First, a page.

On Tue, Aug 01, 2017 at 03:44:34PM +0000, Robert burner Schadek via Digitalmars-d-announce wrote: > args.d is a command line argument and config file parser. > > The basic idea of args.d is that that command line options and config > file options are basically the same or should be. > The configuration options are build from UDA annotated structs that > can be nested. [...]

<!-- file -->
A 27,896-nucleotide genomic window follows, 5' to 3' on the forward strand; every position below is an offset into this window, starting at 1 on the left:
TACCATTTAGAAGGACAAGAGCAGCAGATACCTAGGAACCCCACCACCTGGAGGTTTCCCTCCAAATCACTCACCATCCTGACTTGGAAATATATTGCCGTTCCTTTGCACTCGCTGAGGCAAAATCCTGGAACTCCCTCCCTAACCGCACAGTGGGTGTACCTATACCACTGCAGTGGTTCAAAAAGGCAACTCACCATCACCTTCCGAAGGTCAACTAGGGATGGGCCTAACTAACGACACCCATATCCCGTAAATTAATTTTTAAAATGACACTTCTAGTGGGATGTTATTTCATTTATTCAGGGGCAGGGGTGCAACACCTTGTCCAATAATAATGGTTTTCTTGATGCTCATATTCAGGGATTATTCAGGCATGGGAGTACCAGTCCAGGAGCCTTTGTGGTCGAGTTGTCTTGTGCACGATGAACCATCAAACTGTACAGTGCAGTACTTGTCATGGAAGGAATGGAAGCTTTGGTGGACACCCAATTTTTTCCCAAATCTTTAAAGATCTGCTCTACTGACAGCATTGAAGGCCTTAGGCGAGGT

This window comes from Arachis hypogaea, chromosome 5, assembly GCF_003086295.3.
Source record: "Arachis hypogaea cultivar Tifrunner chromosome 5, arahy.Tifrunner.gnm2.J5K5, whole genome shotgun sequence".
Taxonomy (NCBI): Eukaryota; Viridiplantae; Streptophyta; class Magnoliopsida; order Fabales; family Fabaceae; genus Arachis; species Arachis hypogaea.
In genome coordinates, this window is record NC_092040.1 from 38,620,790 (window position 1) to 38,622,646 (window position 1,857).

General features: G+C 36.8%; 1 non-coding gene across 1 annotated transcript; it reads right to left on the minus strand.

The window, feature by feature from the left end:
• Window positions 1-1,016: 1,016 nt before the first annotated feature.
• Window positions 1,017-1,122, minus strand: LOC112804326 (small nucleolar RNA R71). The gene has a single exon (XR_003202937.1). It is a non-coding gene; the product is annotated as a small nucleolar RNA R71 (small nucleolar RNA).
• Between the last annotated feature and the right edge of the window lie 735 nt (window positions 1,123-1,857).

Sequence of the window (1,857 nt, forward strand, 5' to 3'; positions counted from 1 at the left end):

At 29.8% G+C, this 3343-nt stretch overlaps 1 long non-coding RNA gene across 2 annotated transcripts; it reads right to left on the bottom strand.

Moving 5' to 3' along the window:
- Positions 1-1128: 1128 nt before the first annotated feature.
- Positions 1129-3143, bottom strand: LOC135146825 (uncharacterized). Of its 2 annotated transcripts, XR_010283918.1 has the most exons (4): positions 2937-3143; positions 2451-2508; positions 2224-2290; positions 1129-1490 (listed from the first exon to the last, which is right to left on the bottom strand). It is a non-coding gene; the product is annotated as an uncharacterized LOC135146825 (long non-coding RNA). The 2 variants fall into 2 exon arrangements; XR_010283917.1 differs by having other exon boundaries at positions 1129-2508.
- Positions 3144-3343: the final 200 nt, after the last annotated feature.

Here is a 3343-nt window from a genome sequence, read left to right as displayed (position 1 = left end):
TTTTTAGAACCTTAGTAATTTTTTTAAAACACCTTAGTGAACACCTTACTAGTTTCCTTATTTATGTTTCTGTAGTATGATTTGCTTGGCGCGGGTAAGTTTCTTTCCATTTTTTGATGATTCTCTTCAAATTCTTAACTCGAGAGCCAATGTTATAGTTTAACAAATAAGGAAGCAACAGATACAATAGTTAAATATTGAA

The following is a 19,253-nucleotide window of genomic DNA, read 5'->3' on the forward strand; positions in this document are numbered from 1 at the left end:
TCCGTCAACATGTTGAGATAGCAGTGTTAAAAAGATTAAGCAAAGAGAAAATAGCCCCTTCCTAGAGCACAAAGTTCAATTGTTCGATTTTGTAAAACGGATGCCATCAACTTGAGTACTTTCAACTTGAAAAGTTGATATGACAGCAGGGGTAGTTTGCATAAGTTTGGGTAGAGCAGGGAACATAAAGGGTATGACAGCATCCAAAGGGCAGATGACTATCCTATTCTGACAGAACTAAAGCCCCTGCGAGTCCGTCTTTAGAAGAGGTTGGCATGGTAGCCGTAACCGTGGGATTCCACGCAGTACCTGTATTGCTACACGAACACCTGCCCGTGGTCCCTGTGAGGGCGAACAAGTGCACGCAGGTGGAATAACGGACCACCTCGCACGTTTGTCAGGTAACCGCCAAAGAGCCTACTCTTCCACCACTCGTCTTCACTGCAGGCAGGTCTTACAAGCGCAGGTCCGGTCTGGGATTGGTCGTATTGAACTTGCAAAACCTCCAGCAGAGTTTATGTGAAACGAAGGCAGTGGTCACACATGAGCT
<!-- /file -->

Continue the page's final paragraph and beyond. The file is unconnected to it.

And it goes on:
Cool! I had the same idea recently and implemented something similar for one of my projects. Great minds think alike. :-D I think UDA-driven configuration parsing is ultimately the right direction to go. And by that I mean more than just command-line parsing, but the parsing of configuration parameters in general, including command-line options, configuration files, etc.. Usually a lot of boilerplate is involved in constructing a parser, enumerating options, then mapping that to configuration variables, adding helpful descriptions, etc.. All of which are a maintenance burden on the programmer, because any of these components can become out-of-sync with each other: the parsing of parameters, the mapping of these parameters to internal variables, and the help text. With UDAs, it's possible to unify all three in one declaration, thereby ensuring things will never go out-of-sync, and also greatly reduces the amount of boilerplate the programmer has to type. I didn't look too closely at args.d yet, but in my implementation, I have UDAs for specifying alternate names for common configuration parameters (e.g., "outfile=..." instead of "outputFilename=..."). This allows more user-friendly option names, and also decouples it from internal variable naming schemes. There's also UDAs for optionally flattening a nested struct, so that internally I can have separate structs for configuring each module, but the main program combines all of them into a single flattened struct, so that to the user all the options are top-level (can specify "outfile=..." instead of "backend.outputFilename=..."). The user shouldn't need to know how the program is organized internally, after all, yet I can still properly encapsulate configuration parameters relevant to only that module, thereby avoiding spaghetti dependencies of modules on a single global configuration struct. T -- The easy way is the wrong way, and the hard way is the stupid way. Pick one.